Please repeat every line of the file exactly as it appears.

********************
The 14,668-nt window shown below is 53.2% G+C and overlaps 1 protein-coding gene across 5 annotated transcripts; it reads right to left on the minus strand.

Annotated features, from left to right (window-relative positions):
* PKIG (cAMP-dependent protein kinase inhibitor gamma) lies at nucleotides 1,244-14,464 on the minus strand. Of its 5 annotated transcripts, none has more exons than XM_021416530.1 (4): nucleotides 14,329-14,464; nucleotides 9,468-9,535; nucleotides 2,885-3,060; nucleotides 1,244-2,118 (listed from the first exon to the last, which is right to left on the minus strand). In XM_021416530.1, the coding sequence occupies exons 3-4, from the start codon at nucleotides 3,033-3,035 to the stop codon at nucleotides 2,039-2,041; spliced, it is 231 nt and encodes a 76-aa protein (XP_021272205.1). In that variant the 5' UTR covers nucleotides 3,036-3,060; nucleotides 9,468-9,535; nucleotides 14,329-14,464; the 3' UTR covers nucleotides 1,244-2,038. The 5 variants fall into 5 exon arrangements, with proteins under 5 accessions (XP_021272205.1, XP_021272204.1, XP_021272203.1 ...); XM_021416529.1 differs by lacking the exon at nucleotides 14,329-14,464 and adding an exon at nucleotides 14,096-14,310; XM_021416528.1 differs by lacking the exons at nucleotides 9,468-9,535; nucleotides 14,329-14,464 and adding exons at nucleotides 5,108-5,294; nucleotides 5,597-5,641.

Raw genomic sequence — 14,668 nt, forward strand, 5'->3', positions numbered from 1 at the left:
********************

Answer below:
The 14,668-nt window shown below is 53.2% G+C and overlaps 1 protein-coding gene across 5 annotated transcripts; it reads right to left on the minus strand.

Annotated features, from left to right (window-relative positions):
* PKIG (cAMP-dependent protein kinase inhibitor gamma) lies at nucleotides 1,244-14,464 on the minus strand. Of its 5 annotated transcripts, none has more exons than XM_021416530.1 (4): nucleotides 14,329-14,464; nucleotides 9,468-9,535; nucleotides 2,885-3,060; nucleotides 1,244-2,118 (listed from the first exon to the last, which is right to left on the minus strand). In XM_021416530.1, the coding sequence occupies exons 3-4, from the start codon at nucleotides 3,033-3,035 to the stop codon at nucleotides 2,039-2,041; spliced, it is 231 nt and encodes a 76-aa protein (XP_021272205.1). In that variant the 5' UTR covers nucleotides 3,036-3,060; nucleotides 9,468-9,535; nucleotides 14,329-14,464; the 3' UTR covers nucleotides 1,244-2,038. The 5 variants fall into 5 exon arrangements, with proteins under 5 accessions (XP_021272205.1, XP_021272204.1, XP_021272203.1 ...); XM_021416529.1 differs by lacking the exon at nucleotides 14,329-14,464 and adding an exon at nucleotides 14,096-14,310; XM_021416528.1 differs by lacking the exons at nucleotides 9,468-9,535; nucleotides 14,329-14,464 and adding exons at nucleotides 5,108-5,294; nucleotides 5,597-5,641.

Raw genomic sequence — 14,668 nt, forward strand, 5'->3', positions numbered from 1 at the left: